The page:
I don’t know about the trait of Merovingian – a petty, but very bantering network administrator with inflated self-esteem from the second and third films – here in the form of some kind of homeless man, in the middle of the battle scene, pushing about sequels-quadriquels, I don’t know, but there and in the battle scene itself why – some absolutely incomprehensible fighting Chinese from “Shang-Chi and the Legend of the Ten Rings” appeared. However, it is clear that Lana needed to fill the frame with something, so she, without worrying at all, pulled such a bunch of everything from other films here (for example, from those “People in Black”), which is, you know, surprised do not have to.

I don’t know why I even watched all this crap. That’s for sure – it’s better to review the first “Matrix”, it’s cool. In this case, it’s just a waste of time. No, it is clear that this is made for the fans, and there are indeed fans who say “thank you for sweet seconds” to Lana. However, the rating is below the baseboard (this is for an expensive blockbuster) and the world’s ten-day fees of $ 22.3 million – it all looks somehow depressing. They did not officially announce the budget, but it is easy to understand that they spent at least $150 million on this, while knowledgeable people talk about $175 million – and this is purely a budget, without promotion costs. With such expenses, they should collect at least half a billion, and given the results of the rental and low reviews, they can count on a maximum of $ 50-75 million.

However, now is a different time: less than a week after the start of the rental, the studio launched this picture on the HBO Max streaming service, and this may somehow improve the situation.

However, this does not change the fact that The Matrix: Resurrection is a frankly bad film. A clear attempt, not particularly straining, to cut down the dough on the fanbase of the old “Matrix”. It seems that the attempt was not particularly successful, well, thank God!

PS Interestingly, the criticism of the film (I’m talking about Russian-speaking) is mostly positive, I quote from the site “Criticism”.

The main thing is not to ask too often, “What-oh-oh?” – and everything will go like clockwork. The Matrix, as you know, must be infused in the mind, and the viewer will have to digest it after years in order to finally understand it.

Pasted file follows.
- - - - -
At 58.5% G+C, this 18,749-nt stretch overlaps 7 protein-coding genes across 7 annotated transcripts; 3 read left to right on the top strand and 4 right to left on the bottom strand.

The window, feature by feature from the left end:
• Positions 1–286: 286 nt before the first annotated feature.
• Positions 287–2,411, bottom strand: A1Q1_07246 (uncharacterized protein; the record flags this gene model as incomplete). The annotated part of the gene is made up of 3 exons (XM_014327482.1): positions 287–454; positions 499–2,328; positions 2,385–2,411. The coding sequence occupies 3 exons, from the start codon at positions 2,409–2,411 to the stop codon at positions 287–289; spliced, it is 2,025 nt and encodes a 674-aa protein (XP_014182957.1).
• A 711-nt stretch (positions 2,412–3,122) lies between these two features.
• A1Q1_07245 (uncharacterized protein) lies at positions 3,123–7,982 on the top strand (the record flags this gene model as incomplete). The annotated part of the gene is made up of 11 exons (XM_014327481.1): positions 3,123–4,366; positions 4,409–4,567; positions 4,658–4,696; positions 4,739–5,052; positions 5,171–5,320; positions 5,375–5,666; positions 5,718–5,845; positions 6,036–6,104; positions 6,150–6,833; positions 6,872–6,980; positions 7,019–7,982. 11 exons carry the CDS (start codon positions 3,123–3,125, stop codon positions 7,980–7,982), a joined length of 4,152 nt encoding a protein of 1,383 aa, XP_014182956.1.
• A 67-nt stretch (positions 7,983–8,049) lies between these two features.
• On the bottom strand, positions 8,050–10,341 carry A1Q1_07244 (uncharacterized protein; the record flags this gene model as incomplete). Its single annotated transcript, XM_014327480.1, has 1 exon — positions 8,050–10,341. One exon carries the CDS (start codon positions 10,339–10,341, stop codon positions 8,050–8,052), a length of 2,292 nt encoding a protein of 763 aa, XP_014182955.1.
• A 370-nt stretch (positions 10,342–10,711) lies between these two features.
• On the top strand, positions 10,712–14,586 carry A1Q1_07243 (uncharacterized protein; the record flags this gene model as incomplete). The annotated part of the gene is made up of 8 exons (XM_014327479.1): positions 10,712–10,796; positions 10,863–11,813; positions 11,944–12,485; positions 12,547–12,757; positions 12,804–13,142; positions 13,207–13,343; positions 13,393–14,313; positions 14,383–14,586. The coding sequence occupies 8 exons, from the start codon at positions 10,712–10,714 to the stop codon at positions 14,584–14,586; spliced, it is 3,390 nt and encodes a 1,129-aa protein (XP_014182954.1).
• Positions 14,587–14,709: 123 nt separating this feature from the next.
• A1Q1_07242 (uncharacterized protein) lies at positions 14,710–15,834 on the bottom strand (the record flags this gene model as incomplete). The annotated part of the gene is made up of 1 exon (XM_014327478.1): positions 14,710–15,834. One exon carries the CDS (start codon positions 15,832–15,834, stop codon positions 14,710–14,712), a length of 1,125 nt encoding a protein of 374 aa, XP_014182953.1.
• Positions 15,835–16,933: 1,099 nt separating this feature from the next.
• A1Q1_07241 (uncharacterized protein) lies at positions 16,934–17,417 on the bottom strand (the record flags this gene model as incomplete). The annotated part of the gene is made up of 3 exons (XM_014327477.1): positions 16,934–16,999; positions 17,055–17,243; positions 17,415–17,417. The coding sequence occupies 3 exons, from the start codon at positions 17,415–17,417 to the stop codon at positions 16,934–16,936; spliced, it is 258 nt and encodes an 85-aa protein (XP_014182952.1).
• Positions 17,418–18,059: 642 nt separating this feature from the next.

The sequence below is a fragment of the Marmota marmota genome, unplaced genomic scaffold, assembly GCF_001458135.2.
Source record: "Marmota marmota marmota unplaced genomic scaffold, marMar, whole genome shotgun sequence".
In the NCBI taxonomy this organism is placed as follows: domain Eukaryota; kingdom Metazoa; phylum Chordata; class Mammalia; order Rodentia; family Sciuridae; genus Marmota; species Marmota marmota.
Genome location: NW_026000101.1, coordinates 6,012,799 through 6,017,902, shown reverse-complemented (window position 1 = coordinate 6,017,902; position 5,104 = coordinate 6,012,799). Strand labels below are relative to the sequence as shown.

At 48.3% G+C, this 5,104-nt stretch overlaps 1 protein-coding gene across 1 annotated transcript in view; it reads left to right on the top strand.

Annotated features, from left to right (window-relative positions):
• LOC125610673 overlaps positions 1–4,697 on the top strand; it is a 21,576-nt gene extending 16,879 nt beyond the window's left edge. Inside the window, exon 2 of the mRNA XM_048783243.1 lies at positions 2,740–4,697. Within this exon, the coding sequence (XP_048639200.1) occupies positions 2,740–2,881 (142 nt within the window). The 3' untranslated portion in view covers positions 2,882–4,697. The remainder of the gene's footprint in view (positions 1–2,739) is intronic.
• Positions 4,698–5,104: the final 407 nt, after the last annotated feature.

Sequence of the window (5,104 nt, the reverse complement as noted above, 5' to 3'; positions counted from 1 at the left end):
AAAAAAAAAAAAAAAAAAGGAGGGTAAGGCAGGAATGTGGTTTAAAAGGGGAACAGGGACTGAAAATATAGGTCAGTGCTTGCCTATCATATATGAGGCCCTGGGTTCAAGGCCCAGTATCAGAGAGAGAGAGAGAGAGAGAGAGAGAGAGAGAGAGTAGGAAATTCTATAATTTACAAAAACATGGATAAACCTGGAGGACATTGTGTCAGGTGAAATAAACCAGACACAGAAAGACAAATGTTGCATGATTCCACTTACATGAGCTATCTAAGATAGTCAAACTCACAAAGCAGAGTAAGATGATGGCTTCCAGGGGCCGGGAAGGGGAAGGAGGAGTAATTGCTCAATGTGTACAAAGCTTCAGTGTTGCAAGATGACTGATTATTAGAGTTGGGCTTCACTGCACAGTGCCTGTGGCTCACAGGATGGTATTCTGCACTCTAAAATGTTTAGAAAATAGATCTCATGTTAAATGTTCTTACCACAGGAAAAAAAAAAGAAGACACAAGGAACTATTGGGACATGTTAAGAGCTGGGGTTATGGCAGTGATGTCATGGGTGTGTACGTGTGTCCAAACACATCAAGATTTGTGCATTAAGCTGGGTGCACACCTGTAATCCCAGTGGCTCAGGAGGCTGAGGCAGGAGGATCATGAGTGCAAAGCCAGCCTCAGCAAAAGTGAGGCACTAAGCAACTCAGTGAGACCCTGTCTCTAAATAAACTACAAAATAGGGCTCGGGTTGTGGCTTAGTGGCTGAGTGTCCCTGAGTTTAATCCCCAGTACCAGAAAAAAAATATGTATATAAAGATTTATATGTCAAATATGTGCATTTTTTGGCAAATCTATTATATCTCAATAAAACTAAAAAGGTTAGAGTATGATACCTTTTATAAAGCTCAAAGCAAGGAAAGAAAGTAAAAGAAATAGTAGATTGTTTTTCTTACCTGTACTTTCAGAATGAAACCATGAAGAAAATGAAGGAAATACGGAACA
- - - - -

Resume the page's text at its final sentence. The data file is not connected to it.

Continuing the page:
“Resurrection” is a picture more about love, as about a comprehensive, monumental feeling that conquers death, viruses and even technological robots, than about everything else put together.

A bold and unusual reimagining of the original trilogy.

The sequel, which is filmed with love and self-irony, successfully revives the cult world and heroes.

The Matrix: Resurrection is a very warm love letter from Lana Wachowski to all those who have dedicated part of their lives to The Matrix.

The film surprisingly turns into a separate independent screenwriting force. The film has a healthy and even bold, for the current unstable film business, self-deprecating humor that makes fun of corporate culture and the evils of capitalism.

Each of the “Matrices” invariably rested on the fact that the main thing is love, and the new one is no exception. This extremely intelligible message somehow reconciles with all the dramatic shortcomings of this awkward touching film.

The fourth “Matrix” is undoubtedly a film about love. It is in her search that Neo dives through the looking glass under a defiantly old-fashioned one – this is not Prodigy in 1999! – “White Rabbit” Jefferson Airplane.

“Resurrection” was filmed for its own and is actually more of a voice in a general conversation that has stretched over decades than an independent feature film. It’s just that this video is more expensive and was not filmed by a fan, but by one of the authors of the cult original.

Apparently, film critics are very special people who see what we, ordinary viewers, do not see. So deep respect for them and the roofs of their houses! Amen!

The Matrix Resurrections review

Producer: Lana Wachowski

Cast:

Keanu Reeves, Carrie-Anne Moss, Yahya Abdul-Mateen II, Jonathan Groff, Jessica Henwick, Neil Patrick Harris, Jada Pinkett Smith, Priyanka Chopra Jonas, Christina Ricci, Lambert Wilson, Chad Stahelski

Worldwide gross:
$22.3 million, USA, 2021, 148 min.